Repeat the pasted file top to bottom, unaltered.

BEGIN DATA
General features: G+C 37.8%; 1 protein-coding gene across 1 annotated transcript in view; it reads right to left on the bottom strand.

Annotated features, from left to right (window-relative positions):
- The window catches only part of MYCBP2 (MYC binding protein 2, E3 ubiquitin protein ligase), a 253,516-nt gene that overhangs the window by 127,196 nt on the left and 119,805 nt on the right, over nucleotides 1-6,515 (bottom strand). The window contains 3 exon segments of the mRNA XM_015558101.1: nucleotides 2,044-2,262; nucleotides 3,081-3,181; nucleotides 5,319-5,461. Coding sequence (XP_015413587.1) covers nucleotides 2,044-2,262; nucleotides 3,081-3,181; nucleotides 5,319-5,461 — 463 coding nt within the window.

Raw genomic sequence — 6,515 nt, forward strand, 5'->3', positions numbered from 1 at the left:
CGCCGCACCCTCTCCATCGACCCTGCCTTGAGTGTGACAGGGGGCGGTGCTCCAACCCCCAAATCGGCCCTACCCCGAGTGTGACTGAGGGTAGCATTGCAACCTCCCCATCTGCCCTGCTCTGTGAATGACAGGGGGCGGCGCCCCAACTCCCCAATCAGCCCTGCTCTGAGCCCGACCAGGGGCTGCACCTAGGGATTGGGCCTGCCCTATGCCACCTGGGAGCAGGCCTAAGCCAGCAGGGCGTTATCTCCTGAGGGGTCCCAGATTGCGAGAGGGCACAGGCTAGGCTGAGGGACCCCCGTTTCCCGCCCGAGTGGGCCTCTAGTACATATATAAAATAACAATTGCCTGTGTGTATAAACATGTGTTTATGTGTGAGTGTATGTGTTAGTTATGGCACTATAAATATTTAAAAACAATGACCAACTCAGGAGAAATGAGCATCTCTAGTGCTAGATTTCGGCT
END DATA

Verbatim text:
General features: G+C 37.8%; 1 protein-coding gene across 1 annotated transcript in view; it reads right to left on the bottom strand.

Annotated features, from left to right (window-relative positions):
- The window catches only part of MYCBP2 (MYC binding protein 2, E3 ubiquitin protein ligase), a 253,516-nt gene that overhangs the window by 127,196 nt on the left and 119,805 nt on the right, over nucleotides 1-6,515 (bottom strand). The window contains 3 exon segments of the mRNA XM_015558101.1: nucleotides 2,044-2,262; nucleotides 3,081-3,181; nucleotides 5,319-5,461. Coding sequence (XP_015413587.1) covers nucleotides 2,044-2,262; nucleotides 3,081-3,181; nucleotides 5,319-5,461 — 463 coding nt within the window.

Raw genomic sequence — 6,515 nt, forward strand, 5'->3', positions numbered from 1 at the left:
CGCCGCACCCTCTCCATCGACCCTGCCTTGAGTGTGACAGGGGGCGGTGCTCCAACCCCCAAATCGGCCCTACCCCGAGTGTGACTGAGGGTAGCATTGCAACCTCCCCATCTGCCCTGCTCTGTGAATGACAGGGGGCGGCGCCCCAACTCCCCAATCAGCCCTGCTCTGAGCCCGACCAGGGGCTGCACCTAGGGATTGGGCCTGCCCTATGCCACCTGGGAGCAGGCCTAAGCCAGCAGGGCGTTATCTCCTGAGGGGTCCCAGATTGCGAGAGGGCACAGGCTAGGCTGAGGGACCCCCGTTTCCCGCCCGAGTGGGCCTCTAGTACATATATAAAATAACAATTGCCTGTGTGTATAAACATGTGTTTATGTGTGAGTGTATGTGTTAGTTATGGCACTATAAATATTTAAAAACAATGACCAACTCAGGAGAAATGAGCATCTCTAGTGCTAGATTTCGGCT